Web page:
A Mind That Suits What doesn't kill me, makes me laugh... usually.

Friday, January 21, 2011 :::
Fun one for the weekend.

A Mind That Suits has had a lot on his plate the last few days, and rather exhausted himself with longer posts.  He has some serious thoughts brewing in the back of his mind, or perhaps stewing, but he leaves you here with a greatest hit, one of his favorite posts from his previous stint as a blogger, and he wishes one and all a blessed and restful weekend.

Dive Into the Endive

A waitress friend--oh, sorry, a female server friend--was fuming. She is Brazilian, and was offering an hors d’oeuvre--if that is spelled correctly--on endive, the usefully shapped green that forms the basis of so many such foods. Following the rules of English pronunciation, she said, well, endive. A pretentious guest corrected her with "on-deev."

The guest didn't even do the usual, passive-aggressive offensive thing, which is to thank the server ostentiously while inserting the "correct" pronunciation, complete with verbal quotation marks.  "Why, yes, thank you, I will have the whateveritis on,....."on--deev."   She said it bluntly: "You're supposed to say "on-deev," or something like that.

Now, the first thing that makes this so offensive is that the waitress is in a subordinate position, and a person of more elevated status should not needlessly make her life more difficult.

The second thing that makes this so offensive is that the waitress--oh, sorry, female server--was speaking English, her second language. Why make her accountable for a third, in this case, French?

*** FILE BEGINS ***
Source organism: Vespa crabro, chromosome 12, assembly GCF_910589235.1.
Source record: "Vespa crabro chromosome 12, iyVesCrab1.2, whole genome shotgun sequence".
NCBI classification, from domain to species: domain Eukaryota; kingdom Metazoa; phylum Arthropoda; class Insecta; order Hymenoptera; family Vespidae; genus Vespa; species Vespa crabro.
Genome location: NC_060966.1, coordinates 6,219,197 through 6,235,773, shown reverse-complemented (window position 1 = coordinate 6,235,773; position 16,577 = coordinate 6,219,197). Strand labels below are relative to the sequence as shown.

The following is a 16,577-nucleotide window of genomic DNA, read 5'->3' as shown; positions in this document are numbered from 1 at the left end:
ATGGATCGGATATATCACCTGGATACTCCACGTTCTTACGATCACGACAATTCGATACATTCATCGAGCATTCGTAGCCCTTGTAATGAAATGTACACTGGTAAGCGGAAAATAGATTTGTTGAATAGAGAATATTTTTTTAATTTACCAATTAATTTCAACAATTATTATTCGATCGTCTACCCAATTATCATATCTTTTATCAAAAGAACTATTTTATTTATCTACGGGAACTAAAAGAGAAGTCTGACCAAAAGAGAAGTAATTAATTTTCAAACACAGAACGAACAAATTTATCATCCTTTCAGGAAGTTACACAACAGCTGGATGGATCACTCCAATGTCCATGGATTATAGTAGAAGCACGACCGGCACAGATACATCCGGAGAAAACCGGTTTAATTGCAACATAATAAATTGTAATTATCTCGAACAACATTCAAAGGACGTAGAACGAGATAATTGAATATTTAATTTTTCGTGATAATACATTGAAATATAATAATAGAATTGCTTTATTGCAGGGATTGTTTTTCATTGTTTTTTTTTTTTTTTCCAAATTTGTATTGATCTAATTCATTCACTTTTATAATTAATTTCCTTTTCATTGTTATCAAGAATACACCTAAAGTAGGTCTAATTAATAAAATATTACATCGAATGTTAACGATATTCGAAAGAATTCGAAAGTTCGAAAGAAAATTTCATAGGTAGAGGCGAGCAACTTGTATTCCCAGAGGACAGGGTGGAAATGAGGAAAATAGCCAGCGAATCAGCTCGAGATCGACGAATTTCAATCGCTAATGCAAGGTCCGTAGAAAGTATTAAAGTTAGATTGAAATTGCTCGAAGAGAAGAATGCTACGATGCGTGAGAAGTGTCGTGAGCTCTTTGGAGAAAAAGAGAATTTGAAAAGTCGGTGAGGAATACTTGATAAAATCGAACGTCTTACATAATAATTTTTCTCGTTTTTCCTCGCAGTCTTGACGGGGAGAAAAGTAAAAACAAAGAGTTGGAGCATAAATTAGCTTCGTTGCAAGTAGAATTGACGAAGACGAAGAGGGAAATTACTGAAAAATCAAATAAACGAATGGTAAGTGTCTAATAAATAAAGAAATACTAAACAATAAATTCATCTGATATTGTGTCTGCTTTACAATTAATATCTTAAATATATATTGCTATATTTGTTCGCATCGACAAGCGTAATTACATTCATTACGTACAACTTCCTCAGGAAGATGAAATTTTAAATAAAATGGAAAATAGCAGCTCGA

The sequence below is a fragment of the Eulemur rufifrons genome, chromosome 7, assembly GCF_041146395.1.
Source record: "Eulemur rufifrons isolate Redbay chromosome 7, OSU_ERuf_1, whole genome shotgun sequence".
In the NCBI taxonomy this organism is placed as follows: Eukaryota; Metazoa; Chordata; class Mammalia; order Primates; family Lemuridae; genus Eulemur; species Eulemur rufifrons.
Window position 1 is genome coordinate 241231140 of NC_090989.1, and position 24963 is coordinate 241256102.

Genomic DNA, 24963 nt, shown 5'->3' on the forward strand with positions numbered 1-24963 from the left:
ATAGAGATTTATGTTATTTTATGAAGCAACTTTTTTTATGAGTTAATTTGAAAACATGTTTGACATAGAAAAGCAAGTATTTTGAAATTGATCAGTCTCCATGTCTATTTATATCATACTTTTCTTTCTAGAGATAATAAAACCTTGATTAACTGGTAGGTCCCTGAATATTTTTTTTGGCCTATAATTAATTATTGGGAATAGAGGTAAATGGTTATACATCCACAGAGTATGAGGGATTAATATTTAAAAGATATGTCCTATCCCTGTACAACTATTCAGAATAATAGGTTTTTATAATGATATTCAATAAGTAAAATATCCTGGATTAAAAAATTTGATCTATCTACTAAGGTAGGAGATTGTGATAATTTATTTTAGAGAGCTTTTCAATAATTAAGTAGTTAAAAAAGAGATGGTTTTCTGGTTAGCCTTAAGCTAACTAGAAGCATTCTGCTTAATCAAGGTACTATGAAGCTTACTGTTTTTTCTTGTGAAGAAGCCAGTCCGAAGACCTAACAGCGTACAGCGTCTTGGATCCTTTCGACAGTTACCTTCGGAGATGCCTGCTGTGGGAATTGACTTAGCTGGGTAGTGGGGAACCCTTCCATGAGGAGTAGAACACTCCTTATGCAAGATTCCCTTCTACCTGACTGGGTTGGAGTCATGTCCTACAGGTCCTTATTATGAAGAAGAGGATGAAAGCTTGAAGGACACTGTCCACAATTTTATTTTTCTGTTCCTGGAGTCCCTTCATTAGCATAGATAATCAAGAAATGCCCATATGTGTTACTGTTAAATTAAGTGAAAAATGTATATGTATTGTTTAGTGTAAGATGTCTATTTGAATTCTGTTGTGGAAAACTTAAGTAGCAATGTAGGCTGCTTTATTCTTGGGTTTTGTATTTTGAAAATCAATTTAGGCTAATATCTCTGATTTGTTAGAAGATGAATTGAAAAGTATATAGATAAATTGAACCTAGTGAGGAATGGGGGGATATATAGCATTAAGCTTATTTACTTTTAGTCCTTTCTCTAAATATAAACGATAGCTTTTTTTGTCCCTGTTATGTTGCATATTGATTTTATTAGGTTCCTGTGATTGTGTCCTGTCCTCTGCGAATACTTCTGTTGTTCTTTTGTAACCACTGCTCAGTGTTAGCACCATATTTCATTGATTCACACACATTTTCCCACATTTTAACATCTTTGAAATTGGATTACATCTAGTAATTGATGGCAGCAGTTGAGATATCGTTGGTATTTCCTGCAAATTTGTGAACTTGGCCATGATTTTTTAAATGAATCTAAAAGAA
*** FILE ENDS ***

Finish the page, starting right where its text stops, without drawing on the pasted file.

Except that "on-deev" is not French. True enough, the "i" in French sounds like the "e" in English, though only a linguist could tell you if they are truly identical.


The correct French pronunciation involves a nasal sound. While a Certain Pudgy, Balding English teacher has received many compliments from French people on his French pronunciation--which compliments he gladly reminds everyone are rarely handed out by French people--he did finally hear himself recorded in French and realized with horror that his nasal sounds were not exactly right.

Which makes him think the pretentious guest did not get the "n" right either. So, too, she probably did not get the "d" correct, nor the final "e," which is not silent, as in English. It is a ghostly presence, but it is a presence nonetheless.

'When in Rome, do like the Romans" said Shakespeare.. It's application here is, "When speaking English, use Engilsh rules of pronunciation." That can be further honed as, "When using the English word 'endive,' use a long 'i', and don't inflict your pretentions on a poor waitress.

Urrr, female server. Person. Oh, you know.

::: posted by A Mind That Suits at 12:50 PM



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What doesn't kill me, makes me laugh... usually.

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